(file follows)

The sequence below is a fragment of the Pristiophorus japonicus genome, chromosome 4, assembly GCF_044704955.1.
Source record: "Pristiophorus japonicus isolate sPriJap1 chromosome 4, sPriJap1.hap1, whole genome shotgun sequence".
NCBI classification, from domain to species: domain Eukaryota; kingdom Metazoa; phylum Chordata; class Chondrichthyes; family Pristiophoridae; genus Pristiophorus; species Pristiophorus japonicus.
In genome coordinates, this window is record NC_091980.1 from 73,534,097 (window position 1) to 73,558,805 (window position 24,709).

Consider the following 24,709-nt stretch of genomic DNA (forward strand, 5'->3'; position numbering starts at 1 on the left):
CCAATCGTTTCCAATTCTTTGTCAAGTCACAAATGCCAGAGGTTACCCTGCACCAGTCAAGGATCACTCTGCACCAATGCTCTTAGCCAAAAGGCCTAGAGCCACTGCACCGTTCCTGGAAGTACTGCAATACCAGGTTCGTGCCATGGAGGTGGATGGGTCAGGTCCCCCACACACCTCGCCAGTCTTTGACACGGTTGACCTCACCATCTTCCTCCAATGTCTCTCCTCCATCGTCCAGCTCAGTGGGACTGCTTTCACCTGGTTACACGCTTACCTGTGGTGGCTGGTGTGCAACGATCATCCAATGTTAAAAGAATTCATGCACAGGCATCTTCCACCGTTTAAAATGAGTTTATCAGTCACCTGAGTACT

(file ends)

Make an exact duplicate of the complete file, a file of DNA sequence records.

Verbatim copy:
The sequence below is a fragment of the Pristiophorus japonicus genome, chromosome 4, assembly GCF_044704955.1.
Source record: "Pristiophorus japonicus isolate sPriJap1 chromosome 4, sPriJap1.hap1, whole genome shotgun sequence".
NCBI classification, from domain to species: domain Eukaryota; kingdom Metazoa; phylum Chordata; class Chondrichthyes; family Pristiophoridae; genus Pristiophorus; species Pristiophorus japonicus.
In genome coordinates, this window is record NC_091980.1 from 73,534,097 (window position 1) to 73,558,805 (window position 24,709).

Consider the following 24,709-nt stretch of genomic DNA (forward strand, 5'->3'; position numbering starts at 1 on the left):
CCAATCGTTTCCAATTCTTTGTCAAGTCACAAATGCCAGAGGTTACCCTGCACCAGTCAAGGATCACTCTGCACCAATGCTCTTAGCCAAAAGGCCTAGAGCCACTGCACCGTTCCTGGAAGTACTGCAATACCAGGTTCGTGCCATGGAGGTGGATGGGTCAGGTCCCCCACACACCTCGCCAGTCTTTGACACGGTTGACCTCACCATCTTCCTCCAATGTCTCTCCTCCATCGTCCAGCTCAGTGGGACTGCTTTCACCTGGTTACACGCTTACCTGTGGTGGCTGGTGTGCAACGATCATCCAATGTTAAAAGAATTCATGCACAGGCATCTTCCACCGTTTAAAATGAGTTTATCAGTCACCTGAGTACT